Daddy’s Little Chore Boy and Mommy’s Little Soldier

When the air is too hazy to see ten feet in front of you,
look up to the sky for guidance, and let defeat wash over
over as the familiar light comes raining down
traumatizing shrieks sound your impending doom (if you don’t move).

Nobody talks about the smells on the front line but
it’s more foul than death ‘cause
because it’s putrid like sulfur mixed with
gasoline and fire and cigarettes and adrenaline.

Nowhere has more cryptic air
Nothing feels more perilous and stagnant than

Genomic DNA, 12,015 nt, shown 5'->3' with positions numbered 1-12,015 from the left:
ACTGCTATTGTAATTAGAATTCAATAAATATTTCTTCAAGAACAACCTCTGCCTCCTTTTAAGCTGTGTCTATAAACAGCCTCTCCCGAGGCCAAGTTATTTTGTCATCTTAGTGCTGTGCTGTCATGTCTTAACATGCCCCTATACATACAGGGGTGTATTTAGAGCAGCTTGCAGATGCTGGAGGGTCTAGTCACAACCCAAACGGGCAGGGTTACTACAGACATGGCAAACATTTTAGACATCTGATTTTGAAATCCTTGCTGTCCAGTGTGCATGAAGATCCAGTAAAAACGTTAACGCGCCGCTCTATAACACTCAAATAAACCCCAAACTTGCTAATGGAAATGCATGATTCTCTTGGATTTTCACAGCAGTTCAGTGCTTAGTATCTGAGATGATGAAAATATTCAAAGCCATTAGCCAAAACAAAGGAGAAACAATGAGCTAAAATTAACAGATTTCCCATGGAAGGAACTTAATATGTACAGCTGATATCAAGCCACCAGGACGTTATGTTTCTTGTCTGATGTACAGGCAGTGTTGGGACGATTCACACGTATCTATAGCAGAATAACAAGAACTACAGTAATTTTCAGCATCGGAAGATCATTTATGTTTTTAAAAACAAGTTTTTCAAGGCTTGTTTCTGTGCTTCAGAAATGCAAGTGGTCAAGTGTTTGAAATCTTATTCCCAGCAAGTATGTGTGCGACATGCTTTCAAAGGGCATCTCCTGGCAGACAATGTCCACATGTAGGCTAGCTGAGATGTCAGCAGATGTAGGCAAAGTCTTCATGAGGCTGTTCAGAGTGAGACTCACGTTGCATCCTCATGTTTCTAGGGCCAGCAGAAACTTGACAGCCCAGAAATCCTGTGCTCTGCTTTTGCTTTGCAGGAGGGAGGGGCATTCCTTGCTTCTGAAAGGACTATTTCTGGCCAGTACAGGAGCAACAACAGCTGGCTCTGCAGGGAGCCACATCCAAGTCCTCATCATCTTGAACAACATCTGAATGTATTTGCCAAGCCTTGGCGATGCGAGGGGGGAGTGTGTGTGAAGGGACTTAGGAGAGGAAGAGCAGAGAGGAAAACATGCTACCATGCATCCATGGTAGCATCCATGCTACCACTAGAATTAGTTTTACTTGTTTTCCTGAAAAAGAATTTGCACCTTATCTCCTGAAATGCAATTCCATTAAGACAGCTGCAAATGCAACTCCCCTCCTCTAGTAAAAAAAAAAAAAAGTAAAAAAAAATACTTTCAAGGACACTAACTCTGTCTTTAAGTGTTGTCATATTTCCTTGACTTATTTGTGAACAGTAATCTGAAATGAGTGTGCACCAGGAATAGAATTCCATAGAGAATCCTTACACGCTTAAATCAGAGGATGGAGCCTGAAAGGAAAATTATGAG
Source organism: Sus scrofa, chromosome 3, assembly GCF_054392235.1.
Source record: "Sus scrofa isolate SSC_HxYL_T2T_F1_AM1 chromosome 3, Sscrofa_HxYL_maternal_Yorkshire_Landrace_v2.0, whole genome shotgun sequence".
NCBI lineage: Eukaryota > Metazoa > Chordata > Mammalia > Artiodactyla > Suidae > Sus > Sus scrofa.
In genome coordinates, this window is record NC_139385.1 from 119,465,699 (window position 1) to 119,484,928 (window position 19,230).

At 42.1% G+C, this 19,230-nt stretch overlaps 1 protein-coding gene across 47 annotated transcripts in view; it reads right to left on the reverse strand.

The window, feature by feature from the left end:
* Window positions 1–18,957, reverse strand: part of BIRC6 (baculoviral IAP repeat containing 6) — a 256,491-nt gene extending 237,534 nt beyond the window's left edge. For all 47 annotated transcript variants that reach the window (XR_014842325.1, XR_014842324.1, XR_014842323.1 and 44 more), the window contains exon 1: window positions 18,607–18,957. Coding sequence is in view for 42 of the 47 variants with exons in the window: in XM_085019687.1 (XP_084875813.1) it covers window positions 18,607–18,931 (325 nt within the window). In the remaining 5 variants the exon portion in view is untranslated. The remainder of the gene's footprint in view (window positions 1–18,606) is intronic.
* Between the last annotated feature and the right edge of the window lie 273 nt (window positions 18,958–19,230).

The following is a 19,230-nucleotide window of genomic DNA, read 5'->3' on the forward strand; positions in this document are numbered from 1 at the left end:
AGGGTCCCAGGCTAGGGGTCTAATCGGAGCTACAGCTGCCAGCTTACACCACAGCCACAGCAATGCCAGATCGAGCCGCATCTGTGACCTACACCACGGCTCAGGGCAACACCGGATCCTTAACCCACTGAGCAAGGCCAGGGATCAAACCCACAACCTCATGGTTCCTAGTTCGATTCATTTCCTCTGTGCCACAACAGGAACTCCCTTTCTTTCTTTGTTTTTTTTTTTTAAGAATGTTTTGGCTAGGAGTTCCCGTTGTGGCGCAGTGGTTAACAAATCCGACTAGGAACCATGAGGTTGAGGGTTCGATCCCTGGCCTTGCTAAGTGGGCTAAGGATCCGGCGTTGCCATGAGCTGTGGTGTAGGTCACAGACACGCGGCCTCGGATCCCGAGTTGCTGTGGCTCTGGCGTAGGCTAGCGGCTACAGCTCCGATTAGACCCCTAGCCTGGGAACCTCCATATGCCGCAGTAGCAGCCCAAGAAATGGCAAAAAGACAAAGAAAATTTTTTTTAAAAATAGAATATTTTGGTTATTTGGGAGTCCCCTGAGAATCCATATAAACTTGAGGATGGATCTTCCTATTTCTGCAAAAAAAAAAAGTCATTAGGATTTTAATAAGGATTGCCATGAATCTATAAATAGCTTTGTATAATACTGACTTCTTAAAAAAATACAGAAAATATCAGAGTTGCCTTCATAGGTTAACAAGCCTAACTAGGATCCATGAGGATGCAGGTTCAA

than a sound that anybody can hear like
Silence. Here. It’s silent here.

There’s only green and orange and red light and
Someone was just shot -
shot up next to you
It’s become a disturbing calamity.

But soon you’ll infiltrate the premises
and all will be calm and chilly and bountiful the
The man in uniform who faces you will salute and
Be respectful and conventional and

Then you leave the 7-11 parking lot.

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Written for an extended metaphor assignment in high school, this poem compares the dark, dank, urban scenery of a 7-11 convenience store at night to the harsh and real image of being on the battlefield in war.